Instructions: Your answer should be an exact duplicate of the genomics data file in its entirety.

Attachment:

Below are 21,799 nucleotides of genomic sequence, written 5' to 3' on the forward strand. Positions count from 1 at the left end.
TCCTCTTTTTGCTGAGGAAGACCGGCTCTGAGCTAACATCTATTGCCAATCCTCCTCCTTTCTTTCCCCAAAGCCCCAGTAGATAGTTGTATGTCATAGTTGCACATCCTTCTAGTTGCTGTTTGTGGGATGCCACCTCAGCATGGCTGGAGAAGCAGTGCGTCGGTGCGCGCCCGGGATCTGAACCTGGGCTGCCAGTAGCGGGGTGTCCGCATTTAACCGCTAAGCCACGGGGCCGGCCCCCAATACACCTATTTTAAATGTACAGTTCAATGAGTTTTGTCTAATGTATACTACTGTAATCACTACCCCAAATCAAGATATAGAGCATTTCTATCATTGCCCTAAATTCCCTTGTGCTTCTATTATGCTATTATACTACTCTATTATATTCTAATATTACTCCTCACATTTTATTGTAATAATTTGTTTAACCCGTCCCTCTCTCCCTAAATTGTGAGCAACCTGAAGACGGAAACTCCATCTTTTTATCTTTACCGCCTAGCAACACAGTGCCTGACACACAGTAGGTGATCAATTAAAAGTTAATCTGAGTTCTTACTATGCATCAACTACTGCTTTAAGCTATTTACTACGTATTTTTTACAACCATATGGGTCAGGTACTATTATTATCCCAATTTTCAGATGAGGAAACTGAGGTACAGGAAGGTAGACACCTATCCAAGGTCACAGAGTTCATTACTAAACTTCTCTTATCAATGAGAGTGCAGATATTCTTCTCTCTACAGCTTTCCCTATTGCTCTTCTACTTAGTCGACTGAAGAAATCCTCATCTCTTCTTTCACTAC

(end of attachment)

Below are 21,799 nucleotides of genomic sequence, written 5' to 3' on the forward strand. Positions count from 1 at the left end.
TCCTCTTTTTGCTGAGGAAGACCGGCTCTGAGCTAACATCTATTGCCAATCCTCCTCCTTTCTTTCCCCAAAGCCCCAGTAGATAGTTGTATGTCATAGTTGCACATCCTTCTAGTTGCTGTTTGTGGGATGCCACCTCAGCATGGCTGGAGAAGCAGTGCGTCGGTGCGCGCCCGGGATCTGAACCTGGGCTGCCAGTAGCGGGGTGTCCGCATTTAACCGCTAAGCCACGGGGCCGGCCCCCAATACACCTATTTTAAATGTACAGTTCAATGAGTTTTGTCTAATGTATACTACTGTAATCACTACCCCAAATCAAGATATAGAGCATTTCTATCATTGCCCTAAATTCCCTTGTGCTTCTATTATGCTATTATACTACTCTATTATATTCTAATATTACTCCTCACATTTTATTGTAATAATTTGTTTAACCCGTCCCTCTCTCCCTAAATTGTGAGCAACCTGAAGACGGAAACTCCATCTTTTTATCTTTACCGCCTAGCAACACAGTGCCTGACACACAGTAGGTGATCAATTAAAAGTTAATCTGAGTTCTTACTATGCATCAACTACTGCTTTAAGCTATTTACTACGTATTTTTTACAACCATATGGGTCAGGTACTATTATTATCCCAATTTTCAGATGAGGAAACTGAGGTACAGGAAGGTAGACACCTATCCAAGGTCACAGAGTTCATTACTAAACTTCTCTTATCAATGAGAGTGCAGATATTCTTCTCTCTACAGCTTTCCCTATTGCTCTTCTACTTAGTCGACTGAAGAAATCCTCATCTCTTCTTTCACTAC